Most online courses provide a one-size-fits-all experience through self-paced modules. The future is personalized, adaptive learning.

At some point, that future will probably look like sophisticated machine learning algorithms tracking user progression through course material, assessing levels of understanding, and adapting curriculum to fit their needs. But for now, there are some lightweight techniques we can use to create a personalized, adaptive experience for our students:

Assess and Practice

A personal trainer gauges your fitness, and plans specific workouts to help you develop in areas where you're not as strong, towards your overall goals. A music teacher observes your performance and prescribes certain exercises and pieces to develop specific technical skills, towards the goal of enhancing your abilities.

In a similar vein, consider how you can monitor each student’s individual progress, uncover gaps in understanding, and tailor the learning journey to include targeted practice opportunities at spaced intervals.

Testing Out

More often than not, your students will have specific topics in mind that they want to learn, and may skip around to the most relevant content. But just because a student thinks they know the material, doesn't necessarily mean they've mastered it at the appropriate level.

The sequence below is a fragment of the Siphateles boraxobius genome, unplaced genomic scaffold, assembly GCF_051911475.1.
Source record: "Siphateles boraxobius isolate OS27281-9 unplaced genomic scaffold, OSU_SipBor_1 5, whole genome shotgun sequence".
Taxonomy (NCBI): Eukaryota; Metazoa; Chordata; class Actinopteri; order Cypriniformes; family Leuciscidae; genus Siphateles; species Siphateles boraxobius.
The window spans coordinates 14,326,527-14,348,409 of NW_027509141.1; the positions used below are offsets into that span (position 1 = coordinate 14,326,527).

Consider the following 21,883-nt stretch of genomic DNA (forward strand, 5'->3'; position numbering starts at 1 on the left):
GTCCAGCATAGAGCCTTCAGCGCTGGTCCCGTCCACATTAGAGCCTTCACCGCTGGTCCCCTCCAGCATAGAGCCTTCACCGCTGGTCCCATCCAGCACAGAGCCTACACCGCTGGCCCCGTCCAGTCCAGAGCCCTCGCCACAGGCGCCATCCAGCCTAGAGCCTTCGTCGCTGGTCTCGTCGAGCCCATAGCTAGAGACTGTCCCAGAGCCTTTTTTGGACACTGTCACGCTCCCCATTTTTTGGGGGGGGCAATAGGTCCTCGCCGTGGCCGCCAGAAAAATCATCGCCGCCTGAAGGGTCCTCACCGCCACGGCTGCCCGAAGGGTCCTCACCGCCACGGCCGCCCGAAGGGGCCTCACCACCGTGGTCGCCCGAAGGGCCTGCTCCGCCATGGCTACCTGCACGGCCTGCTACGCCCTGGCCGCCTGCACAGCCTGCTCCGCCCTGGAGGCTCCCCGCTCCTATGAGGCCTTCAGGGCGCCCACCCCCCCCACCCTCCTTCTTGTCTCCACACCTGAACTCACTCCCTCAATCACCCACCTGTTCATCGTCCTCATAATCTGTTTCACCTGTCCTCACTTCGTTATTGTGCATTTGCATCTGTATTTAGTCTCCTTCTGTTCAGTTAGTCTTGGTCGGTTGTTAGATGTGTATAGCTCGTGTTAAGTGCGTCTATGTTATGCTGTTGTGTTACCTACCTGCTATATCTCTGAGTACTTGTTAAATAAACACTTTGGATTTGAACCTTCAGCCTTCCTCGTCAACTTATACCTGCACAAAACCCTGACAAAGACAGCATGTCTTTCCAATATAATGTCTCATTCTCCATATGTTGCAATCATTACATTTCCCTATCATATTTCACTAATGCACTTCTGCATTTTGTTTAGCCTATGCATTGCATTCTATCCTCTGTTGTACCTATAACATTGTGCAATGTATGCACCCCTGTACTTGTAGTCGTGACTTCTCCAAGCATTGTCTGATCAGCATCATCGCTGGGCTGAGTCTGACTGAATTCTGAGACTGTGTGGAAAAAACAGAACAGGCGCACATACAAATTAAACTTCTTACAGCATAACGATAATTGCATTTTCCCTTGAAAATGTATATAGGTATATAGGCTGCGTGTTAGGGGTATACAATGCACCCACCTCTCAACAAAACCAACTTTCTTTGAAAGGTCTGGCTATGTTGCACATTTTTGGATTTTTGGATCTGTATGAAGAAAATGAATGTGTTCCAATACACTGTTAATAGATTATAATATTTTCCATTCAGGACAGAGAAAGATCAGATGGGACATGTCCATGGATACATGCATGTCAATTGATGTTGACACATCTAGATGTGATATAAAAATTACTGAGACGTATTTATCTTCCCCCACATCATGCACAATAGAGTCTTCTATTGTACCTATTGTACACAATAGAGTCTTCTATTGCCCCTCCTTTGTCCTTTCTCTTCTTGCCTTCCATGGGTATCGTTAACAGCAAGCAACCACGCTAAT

Consider allowing students to take an assessment on topics they already feel comfortable with. Use these assessments as a mirror to show students where their skills stack up on specific topics, and help them make informed decisions around what topics they should skip or review. Or make passing these assessments required to progress to more advanced topics.

Supplemental Materials

Recommend some resources students can use to go deeper into specific topics outside of your course.

This encourages students to take control of their own learning journey, to dig into topics they're interested in or feel they need more practice in, and to be mindful of learning as an ongoing process.

Interactive Q&A

One of the best times to personalize the student experience is when they get stuck.

Create channels to get feedback from students on areas where they aren’t 100%, whether it’s to post on student forums to get help from the community, reach out to you for support, or visit you during online office hours.

And once you spot areas where students need help, you're in a position to give them individualized assistance. Suggest supplemental materials, give them additional exercises, or if applicable, refer them to where an answer already exists. Often these kinds of interactions make a significant difference in student success, and end up being some of the biggest drivers of student satisfaction with a course.